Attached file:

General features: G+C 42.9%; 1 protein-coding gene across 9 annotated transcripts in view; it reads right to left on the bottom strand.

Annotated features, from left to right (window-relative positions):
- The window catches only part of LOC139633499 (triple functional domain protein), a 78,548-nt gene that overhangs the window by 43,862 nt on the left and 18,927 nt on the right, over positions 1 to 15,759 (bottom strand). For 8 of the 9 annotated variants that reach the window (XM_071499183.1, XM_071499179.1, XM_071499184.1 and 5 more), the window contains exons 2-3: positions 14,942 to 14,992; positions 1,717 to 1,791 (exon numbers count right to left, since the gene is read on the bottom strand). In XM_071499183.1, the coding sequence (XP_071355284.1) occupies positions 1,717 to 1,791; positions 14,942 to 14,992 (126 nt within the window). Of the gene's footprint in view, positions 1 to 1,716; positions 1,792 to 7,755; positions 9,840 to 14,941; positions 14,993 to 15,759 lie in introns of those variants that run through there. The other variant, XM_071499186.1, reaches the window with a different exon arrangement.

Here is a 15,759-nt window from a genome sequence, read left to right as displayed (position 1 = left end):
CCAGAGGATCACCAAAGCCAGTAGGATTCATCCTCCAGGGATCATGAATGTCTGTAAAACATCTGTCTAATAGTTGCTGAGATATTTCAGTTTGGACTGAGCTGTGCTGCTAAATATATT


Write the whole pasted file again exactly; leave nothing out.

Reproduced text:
General features: G+C 42.9%; 1 protein-coding gene across 9 annotated transcripts in view; it reads right to left on the bottom strand.

Annotated features, from left to right (window-relative positions):
- The window catches only part of LOC139633499 (triple functional domain protein), a 78,548-nt gene that overhangs the window by 43,862 nt on the left and 18,927 nt on the right, over positions 1 to 15,759 (bottom strand). For 8 of the 9 annotated variants that reach the window (XM_071499183.1, XM_071499179.1, XM_071499184.1 and 5 more), the window contains exons 2-3: positions 14,942 to 14,992; positions 1,717 to 1,791 (exon numbers count right to left, since the gene is read on the bottom strand). In XM_071499183.1, the coding sequence (XP_071355284.1) occupies positions 1,717 to 1,791; positions 14,942 to 14,992 (126 nt within the window). Of the gene's footprint in view, positions 1 to 1,716; positions 1,792 to 7,755; positions 9,840 to 14,941; positions 14,993 to 15,759 lie in introns of those variants that run through there. The other variant, XM_071499186.1, reaches the window with a different exon arrangement.

Here is a 15,759-nt window from a genome sequence, read left to right as displayed (position 1 = left end):
CCAGAGGATCACCAAAGCCAGTAGGATTCATCCTCCAGGGATCATGAATGTCTGTAAAACATCTGTCTAATAGTTGCTGAGATATTTCAGTTTGGACTGAGCTGTGCTGCTAAATATATT